My idea was to go out to Sherman’s, our family’s favorite restaurant, a Jewish deli. (Better than most places I’ve been to in NYC—there I said it.) I wanted us to have a celebration for Grandmother’s cancer survival and success. I believe in the power of positive thinking more so than just about anything in my faith arsenal. If you’re going to go for a positive attitude might as well celebrate and have fun.
We’re in the day by day diagnosis phase right now, where we wait for the next test result, next doctor referral. It’s maddening to a Capricorn like me who wants to plan and know what’s happening. But that’s not how the world works and I have to keep using lots of tools to be cool with it. I’m on my second listen to the just-released audio book The Universe Has Your Back by Gabby Bernstein and it’s got a lot of tools for working with the flow of the Universe, womanifestating and for finding serenity.
I told Grandmother that part of my vision for being a rich lesbian is having a big ol’ compound where she would be able to live in her own space in our house, hold court with my friends (who all love her or will love her, she’s so charming) and she won’t have to deal with telling the gardeners they are not doing a good job she can just tell my house manager. But since I’m not yet a rich lesbian I need her to hold on a lot longer. We gotta beat this.
The Cancer Survivor Park in Rancho Mirage is really great. Worth a visit if you are in Palm Springs.
There’s a lot to worry about, both me and her. She’s older than she looks and that means she gets a lot of ageism when people look at her chart instead of her whole picture of human health. I can certainly relate to doctors looking at weight and not the whole picture of human health. She is always concerned that she won’t get to live independently anymore. I want to be able to be there a lot for her treatment but we just adopted this cat and he stressed out with us gone for one night that he started pooping blood. I just recommitted myself to finishing the memoir I shelved during Dara’s cancer treatment.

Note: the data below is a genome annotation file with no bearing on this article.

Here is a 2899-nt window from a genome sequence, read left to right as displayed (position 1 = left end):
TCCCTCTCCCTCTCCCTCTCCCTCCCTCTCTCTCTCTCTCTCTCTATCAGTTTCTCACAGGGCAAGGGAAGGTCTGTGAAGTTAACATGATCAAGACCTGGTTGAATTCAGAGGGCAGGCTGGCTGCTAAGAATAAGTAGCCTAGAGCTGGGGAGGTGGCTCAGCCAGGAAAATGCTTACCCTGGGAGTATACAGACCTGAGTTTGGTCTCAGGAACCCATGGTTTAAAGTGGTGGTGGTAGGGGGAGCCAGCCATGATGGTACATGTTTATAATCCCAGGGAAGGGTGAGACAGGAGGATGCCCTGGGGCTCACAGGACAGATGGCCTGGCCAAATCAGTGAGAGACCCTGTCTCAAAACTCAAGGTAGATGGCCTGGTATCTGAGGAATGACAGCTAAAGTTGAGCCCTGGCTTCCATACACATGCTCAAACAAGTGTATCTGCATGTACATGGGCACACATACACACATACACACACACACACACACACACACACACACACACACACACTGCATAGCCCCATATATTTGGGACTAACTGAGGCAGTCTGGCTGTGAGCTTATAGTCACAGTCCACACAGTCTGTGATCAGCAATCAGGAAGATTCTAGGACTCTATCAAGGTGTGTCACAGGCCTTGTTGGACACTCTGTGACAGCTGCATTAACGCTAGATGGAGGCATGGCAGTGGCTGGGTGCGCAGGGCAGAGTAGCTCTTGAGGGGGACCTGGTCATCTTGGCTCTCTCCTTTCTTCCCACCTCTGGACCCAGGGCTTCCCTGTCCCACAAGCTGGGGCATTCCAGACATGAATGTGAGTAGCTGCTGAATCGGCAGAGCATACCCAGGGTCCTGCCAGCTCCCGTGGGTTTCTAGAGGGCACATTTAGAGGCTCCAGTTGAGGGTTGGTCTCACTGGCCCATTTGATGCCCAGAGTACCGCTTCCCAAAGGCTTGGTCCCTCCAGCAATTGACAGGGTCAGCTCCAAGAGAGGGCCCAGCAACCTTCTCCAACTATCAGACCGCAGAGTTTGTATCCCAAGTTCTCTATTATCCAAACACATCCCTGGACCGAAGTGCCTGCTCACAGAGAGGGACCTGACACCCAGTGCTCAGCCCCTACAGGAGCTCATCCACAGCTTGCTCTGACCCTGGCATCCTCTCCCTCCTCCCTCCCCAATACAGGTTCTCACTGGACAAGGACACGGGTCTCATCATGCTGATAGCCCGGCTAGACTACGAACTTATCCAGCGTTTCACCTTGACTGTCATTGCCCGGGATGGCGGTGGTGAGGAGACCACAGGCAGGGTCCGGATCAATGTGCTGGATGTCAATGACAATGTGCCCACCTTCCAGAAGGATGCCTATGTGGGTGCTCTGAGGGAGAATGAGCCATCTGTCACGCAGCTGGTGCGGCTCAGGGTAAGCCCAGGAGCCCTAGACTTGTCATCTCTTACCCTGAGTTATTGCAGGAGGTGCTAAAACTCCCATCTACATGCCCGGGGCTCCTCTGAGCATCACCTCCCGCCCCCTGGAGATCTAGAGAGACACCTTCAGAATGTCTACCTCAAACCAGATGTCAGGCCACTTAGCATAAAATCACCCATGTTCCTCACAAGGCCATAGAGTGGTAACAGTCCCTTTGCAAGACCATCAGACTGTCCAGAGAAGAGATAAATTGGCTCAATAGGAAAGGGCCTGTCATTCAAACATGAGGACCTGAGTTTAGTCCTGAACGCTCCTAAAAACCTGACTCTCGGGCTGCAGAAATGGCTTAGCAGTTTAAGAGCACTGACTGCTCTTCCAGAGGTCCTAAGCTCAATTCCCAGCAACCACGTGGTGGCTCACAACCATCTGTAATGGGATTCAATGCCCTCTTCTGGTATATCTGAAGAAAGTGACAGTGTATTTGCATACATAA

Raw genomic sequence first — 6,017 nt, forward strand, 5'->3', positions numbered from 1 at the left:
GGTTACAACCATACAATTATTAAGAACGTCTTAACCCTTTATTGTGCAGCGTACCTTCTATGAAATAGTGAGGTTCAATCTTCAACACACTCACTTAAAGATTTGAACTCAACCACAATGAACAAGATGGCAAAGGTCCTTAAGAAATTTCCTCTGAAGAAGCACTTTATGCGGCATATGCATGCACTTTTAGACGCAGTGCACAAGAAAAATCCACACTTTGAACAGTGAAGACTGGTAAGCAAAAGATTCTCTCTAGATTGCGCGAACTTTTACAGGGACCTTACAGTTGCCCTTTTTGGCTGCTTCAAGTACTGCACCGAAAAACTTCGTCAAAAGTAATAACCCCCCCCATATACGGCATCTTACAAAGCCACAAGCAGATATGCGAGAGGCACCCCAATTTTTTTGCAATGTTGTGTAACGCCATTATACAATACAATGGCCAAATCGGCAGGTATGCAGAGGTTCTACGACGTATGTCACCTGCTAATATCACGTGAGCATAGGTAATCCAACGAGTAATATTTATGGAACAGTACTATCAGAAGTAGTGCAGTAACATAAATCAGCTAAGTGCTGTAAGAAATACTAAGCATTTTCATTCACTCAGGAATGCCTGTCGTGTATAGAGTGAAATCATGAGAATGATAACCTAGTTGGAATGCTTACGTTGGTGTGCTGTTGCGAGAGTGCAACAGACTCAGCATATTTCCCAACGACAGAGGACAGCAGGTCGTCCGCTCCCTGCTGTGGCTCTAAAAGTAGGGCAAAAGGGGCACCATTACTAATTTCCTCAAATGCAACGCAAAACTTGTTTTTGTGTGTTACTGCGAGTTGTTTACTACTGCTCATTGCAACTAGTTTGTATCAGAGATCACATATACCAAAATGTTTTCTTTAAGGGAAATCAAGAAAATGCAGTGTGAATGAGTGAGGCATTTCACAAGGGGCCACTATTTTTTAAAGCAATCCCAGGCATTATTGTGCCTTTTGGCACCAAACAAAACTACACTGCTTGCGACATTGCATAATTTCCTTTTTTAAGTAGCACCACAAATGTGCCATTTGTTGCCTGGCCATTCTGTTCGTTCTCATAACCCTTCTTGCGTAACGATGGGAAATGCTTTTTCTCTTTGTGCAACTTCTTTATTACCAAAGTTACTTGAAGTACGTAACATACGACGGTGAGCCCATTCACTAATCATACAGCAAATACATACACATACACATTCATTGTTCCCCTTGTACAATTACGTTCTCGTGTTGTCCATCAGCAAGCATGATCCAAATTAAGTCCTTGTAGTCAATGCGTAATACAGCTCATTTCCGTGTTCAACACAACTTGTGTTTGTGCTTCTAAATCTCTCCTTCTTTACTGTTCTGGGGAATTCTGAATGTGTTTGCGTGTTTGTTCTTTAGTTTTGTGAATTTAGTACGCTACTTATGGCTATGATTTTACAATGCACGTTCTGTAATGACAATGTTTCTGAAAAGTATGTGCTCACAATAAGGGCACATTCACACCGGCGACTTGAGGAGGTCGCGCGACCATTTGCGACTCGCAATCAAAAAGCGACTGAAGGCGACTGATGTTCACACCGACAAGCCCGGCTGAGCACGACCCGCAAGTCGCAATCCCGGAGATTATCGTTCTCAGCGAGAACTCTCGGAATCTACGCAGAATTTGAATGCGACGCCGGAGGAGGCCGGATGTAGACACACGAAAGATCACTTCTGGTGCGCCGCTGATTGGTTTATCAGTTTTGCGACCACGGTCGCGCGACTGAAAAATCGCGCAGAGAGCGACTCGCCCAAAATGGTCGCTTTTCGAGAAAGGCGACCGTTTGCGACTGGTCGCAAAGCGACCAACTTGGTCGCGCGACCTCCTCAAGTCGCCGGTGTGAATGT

I get that worry is a misuse of imagination. I’d rather focus on how fun it will be to make art projects and adventures out of her cancer treatment. We almost convinced her to sing a Dolly song for an instagram video to help me promote Dollypalooza LA on October 29th! She’s got cute stories about being almost famous early in her life, about being constantly mistaken for a celebrity while living in Beverly Hills and now I think everyone thinks of her as an older celebrity while she’s tooling around Palm Springs. We are hopeful she’ll consent to being part of Dara’s cancer vlog. Grandmother is basically a gay icon waiting to happen.
Heart emoji. Literally every time I write a gratitude list Dara is at the top.
Before Amanda died, the phrase “You are stronger than you think” kept popping into my head. I didn’t realize it then but that was the Universe telling me I am ready and resilient, even as I don’t really feel either just yet.